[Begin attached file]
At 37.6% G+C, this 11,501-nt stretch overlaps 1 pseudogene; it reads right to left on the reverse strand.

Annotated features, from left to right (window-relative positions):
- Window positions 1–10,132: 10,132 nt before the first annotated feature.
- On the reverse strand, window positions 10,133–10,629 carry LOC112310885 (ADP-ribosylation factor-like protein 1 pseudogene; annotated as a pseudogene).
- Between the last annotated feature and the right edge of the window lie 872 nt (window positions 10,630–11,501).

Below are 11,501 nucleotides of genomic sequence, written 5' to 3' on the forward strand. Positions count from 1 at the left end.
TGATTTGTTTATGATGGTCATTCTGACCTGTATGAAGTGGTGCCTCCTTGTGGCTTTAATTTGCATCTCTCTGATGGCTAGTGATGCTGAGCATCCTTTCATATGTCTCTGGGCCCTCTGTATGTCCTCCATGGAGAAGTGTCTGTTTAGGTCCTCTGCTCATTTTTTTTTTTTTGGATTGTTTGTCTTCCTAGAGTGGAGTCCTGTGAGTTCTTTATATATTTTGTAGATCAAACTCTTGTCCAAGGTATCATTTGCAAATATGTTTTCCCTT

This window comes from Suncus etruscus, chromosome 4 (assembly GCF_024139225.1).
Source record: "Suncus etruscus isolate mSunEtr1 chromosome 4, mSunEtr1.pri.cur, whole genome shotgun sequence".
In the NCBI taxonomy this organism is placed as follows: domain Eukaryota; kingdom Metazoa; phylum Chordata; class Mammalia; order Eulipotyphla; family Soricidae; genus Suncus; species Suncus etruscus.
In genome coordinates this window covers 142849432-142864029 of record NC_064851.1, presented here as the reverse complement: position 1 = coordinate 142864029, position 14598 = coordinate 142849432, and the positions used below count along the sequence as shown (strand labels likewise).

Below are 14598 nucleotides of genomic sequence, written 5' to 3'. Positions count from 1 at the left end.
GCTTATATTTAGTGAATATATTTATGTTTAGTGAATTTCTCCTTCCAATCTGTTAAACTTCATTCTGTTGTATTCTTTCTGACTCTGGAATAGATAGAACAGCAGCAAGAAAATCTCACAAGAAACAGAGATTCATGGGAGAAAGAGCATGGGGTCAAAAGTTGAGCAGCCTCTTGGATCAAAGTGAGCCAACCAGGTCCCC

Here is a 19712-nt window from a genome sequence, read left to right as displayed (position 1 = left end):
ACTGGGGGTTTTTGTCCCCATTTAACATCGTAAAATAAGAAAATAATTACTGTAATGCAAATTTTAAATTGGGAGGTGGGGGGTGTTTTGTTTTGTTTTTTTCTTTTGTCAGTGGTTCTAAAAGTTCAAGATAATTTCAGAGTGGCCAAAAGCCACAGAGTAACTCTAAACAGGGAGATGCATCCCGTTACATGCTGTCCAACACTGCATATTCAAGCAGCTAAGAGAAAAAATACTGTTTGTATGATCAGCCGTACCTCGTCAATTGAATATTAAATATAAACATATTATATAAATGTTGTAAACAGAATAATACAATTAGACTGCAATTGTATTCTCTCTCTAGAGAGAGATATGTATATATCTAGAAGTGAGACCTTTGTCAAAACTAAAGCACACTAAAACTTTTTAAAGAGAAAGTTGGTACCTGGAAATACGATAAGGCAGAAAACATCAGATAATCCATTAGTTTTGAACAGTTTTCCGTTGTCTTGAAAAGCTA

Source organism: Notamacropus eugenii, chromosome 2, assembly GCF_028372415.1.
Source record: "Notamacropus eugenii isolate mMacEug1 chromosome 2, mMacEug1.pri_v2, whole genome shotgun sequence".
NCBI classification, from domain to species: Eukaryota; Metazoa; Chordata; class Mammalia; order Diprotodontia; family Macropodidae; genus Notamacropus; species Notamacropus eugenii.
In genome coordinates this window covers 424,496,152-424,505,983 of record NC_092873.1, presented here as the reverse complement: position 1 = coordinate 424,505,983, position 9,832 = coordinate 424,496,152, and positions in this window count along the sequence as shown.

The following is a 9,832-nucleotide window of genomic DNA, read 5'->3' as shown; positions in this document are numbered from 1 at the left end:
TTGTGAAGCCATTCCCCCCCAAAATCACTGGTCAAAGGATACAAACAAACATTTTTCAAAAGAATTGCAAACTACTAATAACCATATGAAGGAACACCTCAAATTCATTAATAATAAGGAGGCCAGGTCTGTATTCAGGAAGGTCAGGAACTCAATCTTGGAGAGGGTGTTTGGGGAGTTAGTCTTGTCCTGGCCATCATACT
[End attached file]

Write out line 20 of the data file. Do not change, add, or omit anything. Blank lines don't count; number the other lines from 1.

The following is a 9,832-nucleotide window of genomic DNA, read 5'->3' as shown; positions in this document are numbered from 1 at the left end: